ABCs of UEBA: S is for Sabotage

Sabotage is the worst type of cyberattack. Stealing data is one thing, and it’s a bad thing. But sabotaging data is an entirely separate category of attack. It takes a certain kind of threat actor to be deliberately destructive. And it takes a really advanced User and Entity Behavior Analytics (UEBA) product to detect and stop cybercriminals and insiders who are intent on sabotaging company data or IP.

Do You Really Want to Hurt Me?

One of the dictionaries[1] definitions of sabotage is “sabotage (verb): to intentionally damage or destroy something, for example equipment or a system, that belongs to someone else, so that it cannot be used.” There are others, mostly pertaining to its context in a military or conflict context, but they all boil down to the basic “deliberately breaking something that belongs to someone else so that they can’t use it themselves.”  The reason or circumstance isn’t important.  It’s the act of deliberate destruction that matters.

While many cyberattacks do damage their target, the damage is often a side effect of the attack rather than the end goal.  The intent is different.  Ransomware, for example, damages the target’s files by encrypting them.  But the intent of a ransomware attack is typically to hold the data hostage until the victim ponies up the ransom to get it back.  It’s kidnapping data rather than destroying it.  Extortion rather than murder.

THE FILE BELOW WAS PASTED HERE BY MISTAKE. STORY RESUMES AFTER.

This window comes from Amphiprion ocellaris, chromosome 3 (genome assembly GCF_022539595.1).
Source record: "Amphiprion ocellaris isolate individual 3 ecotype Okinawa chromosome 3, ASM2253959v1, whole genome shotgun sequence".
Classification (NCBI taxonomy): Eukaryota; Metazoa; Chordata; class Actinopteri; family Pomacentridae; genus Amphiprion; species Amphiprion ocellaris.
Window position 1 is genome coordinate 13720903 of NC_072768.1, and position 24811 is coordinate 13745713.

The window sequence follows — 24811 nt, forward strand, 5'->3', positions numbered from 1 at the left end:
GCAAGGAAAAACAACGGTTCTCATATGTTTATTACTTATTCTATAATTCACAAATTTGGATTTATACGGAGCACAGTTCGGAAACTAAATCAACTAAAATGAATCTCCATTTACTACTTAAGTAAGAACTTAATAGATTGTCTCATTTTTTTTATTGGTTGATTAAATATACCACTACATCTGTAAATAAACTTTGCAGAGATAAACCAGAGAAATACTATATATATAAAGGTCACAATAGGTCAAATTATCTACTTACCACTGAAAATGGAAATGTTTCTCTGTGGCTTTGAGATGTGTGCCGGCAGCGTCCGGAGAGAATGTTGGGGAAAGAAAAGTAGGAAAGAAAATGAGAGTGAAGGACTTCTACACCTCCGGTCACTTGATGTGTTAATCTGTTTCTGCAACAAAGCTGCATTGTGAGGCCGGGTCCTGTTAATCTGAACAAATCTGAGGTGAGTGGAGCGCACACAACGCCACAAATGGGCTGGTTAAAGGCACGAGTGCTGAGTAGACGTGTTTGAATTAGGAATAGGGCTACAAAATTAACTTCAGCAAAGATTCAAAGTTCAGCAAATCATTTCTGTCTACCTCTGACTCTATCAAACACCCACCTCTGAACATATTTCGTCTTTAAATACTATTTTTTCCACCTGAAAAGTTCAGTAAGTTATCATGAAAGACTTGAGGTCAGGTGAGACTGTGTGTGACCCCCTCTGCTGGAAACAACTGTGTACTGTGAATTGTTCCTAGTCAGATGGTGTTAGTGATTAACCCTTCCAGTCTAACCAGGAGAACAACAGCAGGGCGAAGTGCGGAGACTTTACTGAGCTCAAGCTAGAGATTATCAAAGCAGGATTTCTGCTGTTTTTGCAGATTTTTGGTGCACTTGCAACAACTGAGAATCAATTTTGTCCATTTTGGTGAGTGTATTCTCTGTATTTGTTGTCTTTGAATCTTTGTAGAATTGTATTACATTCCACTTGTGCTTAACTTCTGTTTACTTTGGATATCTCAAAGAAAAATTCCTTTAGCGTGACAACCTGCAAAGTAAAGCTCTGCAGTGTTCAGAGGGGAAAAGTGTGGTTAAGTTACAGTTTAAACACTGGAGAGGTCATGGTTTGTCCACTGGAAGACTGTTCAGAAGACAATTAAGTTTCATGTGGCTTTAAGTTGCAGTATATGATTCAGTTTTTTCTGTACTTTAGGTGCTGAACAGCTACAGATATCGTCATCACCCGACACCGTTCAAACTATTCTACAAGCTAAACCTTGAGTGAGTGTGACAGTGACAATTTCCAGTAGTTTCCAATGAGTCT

Still, it can be argued that some ransomware attacks count as sabotage, as the attackers would give the victim a faulty key that wouldn’t decrypt the damaged data.  Even if they paid up, they didn’t get their data back.  But the intention was, at least in theory, to get the ransom rather than to deliberately destroy the data.

Nation State Attackers: Your Intent is Showing

In contrast, the NotPetya ransomware attack in 2017 is often considered to be an act of politically motivated sabotage, with the ransomware aspect a deliberate ruse as there was, by design, no way to recover files encrypted in the attack.

That intent is what separates a more common ransomware or other malware attack from an act of sabotage.  This was the case with the Stuxnet malware in 2010.  It was designed to target the SCADA systems specifically used in Iran’s uranium enrichment program at the time.

Both NotPetya in 2018 and Stuxnet are usually attributed to State or State Sponsored threat actors, pursuing a specific geopolitical agenda.  They are cases where sabotage was the technical means to a political end, but they are not the only cases.  Individuals and organizations have engaged in cyber-sabotage many times, for many reasons, against many targets.

Don’t Assume Your Defenses are Sufficient

From the perspective of defense, there are some differences in detail between a common criminal attack, be it for data theft, ransomware, or fraud, and a specific act of sabotage.  For example, a saboteur is often more interested in getting in and planting their malicious wares than they are in extracting data, though sabotage may only be one aspect of a larger multi-faceted attack.  That means the same defensive tools, policies, and procedures you use against common criminals can be equally effective against a saboteur.